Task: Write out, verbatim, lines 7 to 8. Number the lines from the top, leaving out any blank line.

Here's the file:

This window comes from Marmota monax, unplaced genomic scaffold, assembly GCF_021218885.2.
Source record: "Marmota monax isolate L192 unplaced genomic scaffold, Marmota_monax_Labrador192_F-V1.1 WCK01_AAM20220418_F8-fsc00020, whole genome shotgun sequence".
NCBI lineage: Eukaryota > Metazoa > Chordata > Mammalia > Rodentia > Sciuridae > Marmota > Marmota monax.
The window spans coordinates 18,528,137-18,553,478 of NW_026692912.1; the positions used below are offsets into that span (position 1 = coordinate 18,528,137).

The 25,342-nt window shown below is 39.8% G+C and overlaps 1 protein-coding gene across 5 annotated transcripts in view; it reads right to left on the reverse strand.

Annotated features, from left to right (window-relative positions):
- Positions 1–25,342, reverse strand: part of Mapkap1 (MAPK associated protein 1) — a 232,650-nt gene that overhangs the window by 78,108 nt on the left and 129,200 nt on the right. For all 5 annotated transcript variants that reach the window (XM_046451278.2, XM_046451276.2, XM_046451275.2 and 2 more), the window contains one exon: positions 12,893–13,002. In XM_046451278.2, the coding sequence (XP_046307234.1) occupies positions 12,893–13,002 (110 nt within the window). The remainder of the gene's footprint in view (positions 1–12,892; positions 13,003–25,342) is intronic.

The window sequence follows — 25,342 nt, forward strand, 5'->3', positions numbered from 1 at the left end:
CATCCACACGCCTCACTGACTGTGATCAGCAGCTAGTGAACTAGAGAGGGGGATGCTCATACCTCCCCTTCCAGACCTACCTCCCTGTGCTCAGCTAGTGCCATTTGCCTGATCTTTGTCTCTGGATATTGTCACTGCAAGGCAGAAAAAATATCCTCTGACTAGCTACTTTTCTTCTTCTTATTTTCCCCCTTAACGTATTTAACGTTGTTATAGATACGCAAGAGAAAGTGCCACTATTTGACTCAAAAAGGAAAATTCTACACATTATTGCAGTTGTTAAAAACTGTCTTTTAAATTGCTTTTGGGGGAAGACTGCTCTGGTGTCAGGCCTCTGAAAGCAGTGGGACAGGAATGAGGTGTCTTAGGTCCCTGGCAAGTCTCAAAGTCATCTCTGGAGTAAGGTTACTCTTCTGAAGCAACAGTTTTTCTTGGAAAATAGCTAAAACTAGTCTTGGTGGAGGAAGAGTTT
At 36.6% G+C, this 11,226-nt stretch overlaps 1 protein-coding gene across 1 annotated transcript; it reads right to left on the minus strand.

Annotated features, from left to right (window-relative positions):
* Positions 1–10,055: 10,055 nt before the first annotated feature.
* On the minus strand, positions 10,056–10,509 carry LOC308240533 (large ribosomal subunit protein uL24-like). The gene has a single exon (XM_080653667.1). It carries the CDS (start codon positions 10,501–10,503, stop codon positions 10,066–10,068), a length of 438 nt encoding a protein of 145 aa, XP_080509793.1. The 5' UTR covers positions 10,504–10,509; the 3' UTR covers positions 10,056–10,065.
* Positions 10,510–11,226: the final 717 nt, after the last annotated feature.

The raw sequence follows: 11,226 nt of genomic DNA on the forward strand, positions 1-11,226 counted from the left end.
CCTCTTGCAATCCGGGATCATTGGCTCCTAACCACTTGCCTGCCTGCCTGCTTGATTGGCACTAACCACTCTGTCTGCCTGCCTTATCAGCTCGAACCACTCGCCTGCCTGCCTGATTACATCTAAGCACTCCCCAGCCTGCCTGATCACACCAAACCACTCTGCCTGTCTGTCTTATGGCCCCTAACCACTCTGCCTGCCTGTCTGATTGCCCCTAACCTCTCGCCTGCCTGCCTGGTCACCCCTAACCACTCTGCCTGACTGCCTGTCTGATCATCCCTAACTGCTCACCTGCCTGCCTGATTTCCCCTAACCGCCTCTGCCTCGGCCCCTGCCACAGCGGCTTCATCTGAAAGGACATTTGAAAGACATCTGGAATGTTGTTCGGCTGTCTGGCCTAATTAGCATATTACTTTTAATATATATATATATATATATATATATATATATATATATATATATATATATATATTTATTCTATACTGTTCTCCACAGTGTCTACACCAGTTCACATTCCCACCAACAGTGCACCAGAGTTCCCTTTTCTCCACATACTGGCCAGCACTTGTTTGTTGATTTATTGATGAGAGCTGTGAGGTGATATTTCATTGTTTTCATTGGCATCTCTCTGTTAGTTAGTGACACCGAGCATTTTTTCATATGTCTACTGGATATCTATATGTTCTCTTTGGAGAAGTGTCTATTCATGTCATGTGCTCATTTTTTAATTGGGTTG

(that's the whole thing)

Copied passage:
- Positions 1–25,342, reverse strand: part of Mapkap1 (MAPK associated protein 1) — a 232,650-nt gene that overhangs the window by 78,108 nt on the left and 129,200 nt on the right. For all 5 annotated transcript variants that reach the window (XM_046451278.2, XM_046451276.2, XM_046451275.2 and 2 more), the window contains one exon: positions 12,893–13,002. In XM_046451278.2, the coding sequence (XP_046307234.1) occupies positions 12,893–13,002 (110 nt within the window). The remainder of the gene's footprint in view (positions 1–12,892; positions 13,003–25,342) is intronic.

The window sequence follows — 25,342 nt, forward strand, 5'->3', positions numbered from 1 at the left end: